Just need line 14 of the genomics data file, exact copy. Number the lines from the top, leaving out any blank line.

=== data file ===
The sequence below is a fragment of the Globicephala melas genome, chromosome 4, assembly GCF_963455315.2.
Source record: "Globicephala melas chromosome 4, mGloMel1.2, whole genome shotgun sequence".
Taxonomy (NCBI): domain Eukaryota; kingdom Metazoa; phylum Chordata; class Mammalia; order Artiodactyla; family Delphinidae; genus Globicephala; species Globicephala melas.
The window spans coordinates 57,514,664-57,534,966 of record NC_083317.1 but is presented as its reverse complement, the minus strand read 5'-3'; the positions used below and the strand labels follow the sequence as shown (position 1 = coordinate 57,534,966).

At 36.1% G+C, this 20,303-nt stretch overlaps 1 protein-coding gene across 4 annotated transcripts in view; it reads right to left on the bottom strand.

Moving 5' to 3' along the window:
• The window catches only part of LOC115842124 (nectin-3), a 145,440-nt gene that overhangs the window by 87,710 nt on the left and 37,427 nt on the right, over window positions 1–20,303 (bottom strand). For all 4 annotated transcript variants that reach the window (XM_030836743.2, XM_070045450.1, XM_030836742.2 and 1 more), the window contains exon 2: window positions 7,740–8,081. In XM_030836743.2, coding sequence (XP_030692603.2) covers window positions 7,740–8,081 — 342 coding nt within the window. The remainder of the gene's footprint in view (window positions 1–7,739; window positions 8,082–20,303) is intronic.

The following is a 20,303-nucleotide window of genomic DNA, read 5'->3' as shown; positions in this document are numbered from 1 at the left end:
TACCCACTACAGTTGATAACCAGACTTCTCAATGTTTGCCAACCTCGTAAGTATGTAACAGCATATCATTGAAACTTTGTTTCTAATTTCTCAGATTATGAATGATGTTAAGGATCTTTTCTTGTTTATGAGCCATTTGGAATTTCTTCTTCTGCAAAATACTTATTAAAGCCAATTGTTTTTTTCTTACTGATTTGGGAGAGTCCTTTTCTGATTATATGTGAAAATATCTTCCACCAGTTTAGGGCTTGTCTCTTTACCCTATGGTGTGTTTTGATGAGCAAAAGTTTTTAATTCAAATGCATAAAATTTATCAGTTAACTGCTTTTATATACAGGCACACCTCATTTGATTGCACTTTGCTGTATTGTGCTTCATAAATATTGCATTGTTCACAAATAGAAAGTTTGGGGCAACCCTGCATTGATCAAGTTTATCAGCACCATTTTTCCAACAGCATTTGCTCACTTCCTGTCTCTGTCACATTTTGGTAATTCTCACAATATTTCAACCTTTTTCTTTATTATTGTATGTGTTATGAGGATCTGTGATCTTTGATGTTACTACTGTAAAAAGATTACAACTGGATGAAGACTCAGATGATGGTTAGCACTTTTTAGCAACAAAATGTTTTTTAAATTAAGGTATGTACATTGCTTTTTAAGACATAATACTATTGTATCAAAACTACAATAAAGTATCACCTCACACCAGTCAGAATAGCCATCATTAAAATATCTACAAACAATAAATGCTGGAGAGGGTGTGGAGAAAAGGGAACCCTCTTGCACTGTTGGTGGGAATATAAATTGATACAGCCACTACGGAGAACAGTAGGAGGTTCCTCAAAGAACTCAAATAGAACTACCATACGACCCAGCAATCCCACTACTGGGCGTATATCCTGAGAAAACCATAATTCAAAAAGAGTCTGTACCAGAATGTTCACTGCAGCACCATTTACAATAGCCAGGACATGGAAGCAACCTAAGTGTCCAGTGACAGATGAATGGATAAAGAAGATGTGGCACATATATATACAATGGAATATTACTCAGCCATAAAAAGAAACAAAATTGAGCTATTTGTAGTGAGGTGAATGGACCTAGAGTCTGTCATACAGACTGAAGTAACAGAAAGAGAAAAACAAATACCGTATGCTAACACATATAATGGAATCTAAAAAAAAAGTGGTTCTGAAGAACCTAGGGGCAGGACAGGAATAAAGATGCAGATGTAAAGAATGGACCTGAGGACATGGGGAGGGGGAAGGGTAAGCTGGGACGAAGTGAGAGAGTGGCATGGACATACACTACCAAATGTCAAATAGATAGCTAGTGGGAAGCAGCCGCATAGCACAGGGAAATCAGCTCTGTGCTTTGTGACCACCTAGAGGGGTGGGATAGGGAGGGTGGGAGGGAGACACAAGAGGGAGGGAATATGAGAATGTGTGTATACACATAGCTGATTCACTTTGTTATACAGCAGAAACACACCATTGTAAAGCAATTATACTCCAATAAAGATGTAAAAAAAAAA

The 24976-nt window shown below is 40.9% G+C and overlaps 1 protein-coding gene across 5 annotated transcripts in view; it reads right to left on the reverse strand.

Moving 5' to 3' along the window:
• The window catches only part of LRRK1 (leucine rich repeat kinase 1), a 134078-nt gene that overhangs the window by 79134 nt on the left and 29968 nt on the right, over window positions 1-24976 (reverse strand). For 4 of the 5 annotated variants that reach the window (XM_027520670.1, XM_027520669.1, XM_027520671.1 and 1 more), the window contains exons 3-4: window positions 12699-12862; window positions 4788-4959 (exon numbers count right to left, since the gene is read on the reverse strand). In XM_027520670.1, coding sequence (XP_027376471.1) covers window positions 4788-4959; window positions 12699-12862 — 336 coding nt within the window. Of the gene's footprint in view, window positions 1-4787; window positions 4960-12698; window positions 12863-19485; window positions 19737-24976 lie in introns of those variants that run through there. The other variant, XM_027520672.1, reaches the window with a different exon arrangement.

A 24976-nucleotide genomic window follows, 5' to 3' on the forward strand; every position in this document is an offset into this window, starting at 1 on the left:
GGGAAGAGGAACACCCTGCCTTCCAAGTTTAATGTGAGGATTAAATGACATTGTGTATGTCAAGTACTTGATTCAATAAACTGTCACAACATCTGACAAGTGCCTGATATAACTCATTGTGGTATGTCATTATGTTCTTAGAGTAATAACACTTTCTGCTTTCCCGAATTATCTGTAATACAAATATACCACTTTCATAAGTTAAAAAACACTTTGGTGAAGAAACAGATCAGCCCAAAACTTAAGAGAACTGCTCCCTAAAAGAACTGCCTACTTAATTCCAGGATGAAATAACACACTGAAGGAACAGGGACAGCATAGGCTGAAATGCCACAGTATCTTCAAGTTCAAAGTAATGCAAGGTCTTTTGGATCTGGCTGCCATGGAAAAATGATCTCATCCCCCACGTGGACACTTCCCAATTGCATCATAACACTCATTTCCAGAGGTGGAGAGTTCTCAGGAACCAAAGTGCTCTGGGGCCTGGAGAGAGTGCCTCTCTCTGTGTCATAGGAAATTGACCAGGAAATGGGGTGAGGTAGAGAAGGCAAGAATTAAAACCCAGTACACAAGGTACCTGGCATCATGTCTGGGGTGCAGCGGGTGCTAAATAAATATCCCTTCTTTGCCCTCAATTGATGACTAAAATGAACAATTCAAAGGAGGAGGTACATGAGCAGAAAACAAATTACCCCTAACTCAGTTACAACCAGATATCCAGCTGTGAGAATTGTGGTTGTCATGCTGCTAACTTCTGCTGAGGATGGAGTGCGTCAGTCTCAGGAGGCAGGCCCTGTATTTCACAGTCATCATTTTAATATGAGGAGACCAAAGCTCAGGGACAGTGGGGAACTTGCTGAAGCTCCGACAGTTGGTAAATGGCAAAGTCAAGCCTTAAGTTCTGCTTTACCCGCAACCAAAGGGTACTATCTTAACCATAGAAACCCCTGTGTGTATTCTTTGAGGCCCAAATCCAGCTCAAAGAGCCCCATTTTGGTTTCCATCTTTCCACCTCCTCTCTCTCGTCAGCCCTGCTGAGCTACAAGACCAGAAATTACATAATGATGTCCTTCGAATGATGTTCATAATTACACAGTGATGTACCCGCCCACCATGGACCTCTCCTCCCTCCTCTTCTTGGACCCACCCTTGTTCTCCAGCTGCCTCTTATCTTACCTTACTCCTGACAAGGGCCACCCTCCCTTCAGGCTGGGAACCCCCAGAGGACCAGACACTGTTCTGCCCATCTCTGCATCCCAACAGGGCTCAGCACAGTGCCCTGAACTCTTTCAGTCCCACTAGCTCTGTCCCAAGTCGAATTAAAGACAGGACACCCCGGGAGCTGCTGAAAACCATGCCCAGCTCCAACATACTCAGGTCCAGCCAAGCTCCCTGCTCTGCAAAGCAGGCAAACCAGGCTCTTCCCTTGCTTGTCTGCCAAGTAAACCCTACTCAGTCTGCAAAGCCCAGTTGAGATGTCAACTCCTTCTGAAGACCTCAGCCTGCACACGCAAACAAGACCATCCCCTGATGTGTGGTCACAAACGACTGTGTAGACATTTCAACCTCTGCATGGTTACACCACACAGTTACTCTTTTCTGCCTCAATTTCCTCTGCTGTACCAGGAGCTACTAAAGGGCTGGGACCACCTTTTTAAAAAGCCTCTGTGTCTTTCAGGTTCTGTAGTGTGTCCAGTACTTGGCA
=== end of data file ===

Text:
GGGAAGAGGAACACCCTGCCTTCCAAGTTTAATGTGAGGATTAAATGACATTGTGTATGTCAAGTACTTGATTCAATAAACTGTCACAACATCTGACAAGTGCCTGATATAACTCATTGTGGTATGTCATTATGTTCTTAGAGTAATAACACTTTCTGCTTTCCCGAATTATCTGTAATACAAATATACCACTTTCATAAGTTAAAAAACACTTTGGTGAAGAAACAGATCAGCCCAAAACTTAAGAGAACTGCTCCCTAAAAGAACTGCCTACTTAATTCCAGGATGAAATAACACACTGAAGGAACAGGGACAGCATAGGCTGAAATGCCACAGTATCTTCAAGTTCAAAGTAATGCAAGGTCTTTTGGATCTGGCTGCCATGGAAAAATGATCTCATCCCCCACGTGGACACTTCCCAATTGCATCATAACACTCATTTCCAGAGGTGGAGAGTTCTCAGGAACCAAAGTGCTCTGGGGCCTGGAGAGAGTGCCTCTCTCTGTGTCATAGGAAATTGACCAGGAAATGGGGTGAGGTAGAGAAGGCAAGAATTAAAACCCAGTACACAAGGTACCTGGCATCATGTCTGGGGTGCAGCGGGTGCTAAATAAATATCCCTTCTTTGCCCTCAATTGATGACTAAAATGAACAATTCAAAGGAGGAGGTACATGAGCAGAAAACAAATTACCCCTAACTCAGTTACAACCAGATATCCAGCTGTGAGAATTGTGGTTGTCATGCTGCTAACTTCTGCTGAGGATGGAGTGCGTCAGTCTCAGGAGGCAGGCCCTGTATTTCACAGTCATCATTTTAATATGAGGAGACCAAAGCTCAGGGACAGTGGGGAACTTGCTGAAGCTCCGACAGTTGGTAAATGGCAAAGTCAAGCCTTAAGTTCTGCTTTACCCGCAACCAAAGGGTACTATCTTAACCATAGAAACCCCTGTGTGTATTCTTTGAGGCCCAAATCCAGCTCAAAGAGCCCCATTTTGGTTTCCATCTTTCCACCTCCTCTCTCTCGTCAGCCCTGCTGAGCTACAAGACCAGAAATTACATAATGATGTCCTTCGAATGATGTTCATAATTACACAGTGATGTACCCGCCCACCATGGACCTCTCCTCCCTCCTCTTCTTGGACCCACCCTTGTTCTCCAGCTGCCTCTTATCTTACCTTACTCCTGACAAGGGCCACCCTCCCTTCAGGCTGGGAACCCCCAGAGGACCAGACACTGTTCTGCCCATCTCTGCATCCCAACAGGGCTCAGCACAGTGCCCTGAACTCTTTCAGTCCCACTAGCTCTGTCCCAAGTCGAATTAAAGACAGGACACCCCGGGAGCTGCTGAAAACCATGCCCAGCTCCAACATACTCAGGTCCAGCCAAGCTCCCTGCTCTGCAAAGCAGGCAAACCAGGCTCTTCCCTTGCTTGTCTGCCAAGTAAACCCTACTCAGTCTGCAAAGCCCAGTTGAGATGTCAACTCCTTCTGAAGACCTCAGCCTGCACACGCAAACAAGACCATCCCCTGATGTGTGGTCACAAACGACTGTGTAGACATTTCAACCTCTGCATGGTTACACCACACAGTTACTCTTTTCTGCCTCAATTTCCTCTGCTGTACCAGGAGCTACTAAAGGGCTGGGACCACCTTTTTAAAAAGCCTCTGTGTCTTTCAGGTTCTGTAGTGTGTCCAGTACTTGGCA